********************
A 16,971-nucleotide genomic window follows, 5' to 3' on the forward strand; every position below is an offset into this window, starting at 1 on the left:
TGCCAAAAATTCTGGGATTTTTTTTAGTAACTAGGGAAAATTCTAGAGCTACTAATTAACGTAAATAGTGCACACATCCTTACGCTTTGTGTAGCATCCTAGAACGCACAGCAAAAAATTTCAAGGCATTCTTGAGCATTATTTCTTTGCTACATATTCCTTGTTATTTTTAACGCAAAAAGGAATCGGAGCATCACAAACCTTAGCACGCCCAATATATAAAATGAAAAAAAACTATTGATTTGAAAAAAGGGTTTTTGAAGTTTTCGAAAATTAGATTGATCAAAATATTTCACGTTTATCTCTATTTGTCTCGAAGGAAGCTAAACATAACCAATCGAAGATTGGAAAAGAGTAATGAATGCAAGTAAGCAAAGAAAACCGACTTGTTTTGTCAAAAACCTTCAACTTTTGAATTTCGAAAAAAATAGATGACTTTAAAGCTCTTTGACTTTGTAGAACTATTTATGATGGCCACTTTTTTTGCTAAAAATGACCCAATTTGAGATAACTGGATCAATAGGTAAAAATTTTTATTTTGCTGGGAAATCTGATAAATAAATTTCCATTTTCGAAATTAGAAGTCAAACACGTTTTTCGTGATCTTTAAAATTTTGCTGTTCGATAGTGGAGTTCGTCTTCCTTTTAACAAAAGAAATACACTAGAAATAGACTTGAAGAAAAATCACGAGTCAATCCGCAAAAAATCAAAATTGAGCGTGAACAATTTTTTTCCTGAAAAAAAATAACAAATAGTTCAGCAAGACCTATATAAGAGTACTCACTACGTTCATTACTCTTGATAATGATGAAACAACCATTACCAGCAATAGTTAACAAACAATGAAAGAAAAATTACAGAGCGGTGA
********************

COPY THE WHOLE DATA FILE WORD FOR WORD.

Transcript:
A 16,971-nucleotide genomic window follows, 5' to 3' on the forward strand; every position below is an offset into this window, starting at 1 on the left:
TGCCAAAAATTCTGGGATTTTTTTTAGTAACTAGGGAAAATTCTAGAGCTACTAATTAACGTAAATAGTGCACACATCCTTACGCTTTGTGTAGCATCCTAGAACGCACAGCAAAAAATTTCAAGGCATTCTTGAGCATTATTTCTTTGCTACATATTCCTTGTTATTTTTAACGCAAAAAGGAATCGGAGCATCACAAACCTTAGCACGCCCAATATATAAAATGAAAAAAAACTATTGATTTGAAAAAAGGGTTTTTGAAGTTTTCGAAAATTAGATTGATCAAAATATTTCACGTTTATCTCTATTTGTCTCGAAGGAAGCTAAACATAACCAATCGAAGATTGGAAAAGAGTAATGAATGCAAGTAAGCAAAGAAAACCGACTTGTTTTGTCAAAAACCTTCAACTTTTGAATTTCGAAAAAAATAGATGACTTTAAAGCTCTTTGACTTTGTAGAACTATTTATGATGGCCACTTTTTTTGCTAAAAATGACCCAATTTGAGATAACTGGATCAATAGGTAAAAATTTTTATTTTGCTGGGAAATCTGATAAATAAATTTCCATTTTCGAAATTAGAAGTCAAACACGTTTTTCGTGATCTTTAAAATTTTGCTGTTCGATAGTGGAGTTCGTCTTCCTTTTAACAAAAGAAATACACTAGAAATAGACTTGAAGAAAAATCACGAGTCAATCCGCAAAAAATCAAAATTGAGCGTGAACAATTTTTTTCCTGAAAAAAAATAACAAATAGTTCAGCAAGACCTATATAAGAGTACTCACTACGTTCATTACTCTTGATAATGATGAAACAACCATTACCAGCAATAGTTAACAAACAATGAAAGAAAAATTACAGAGCGGTGA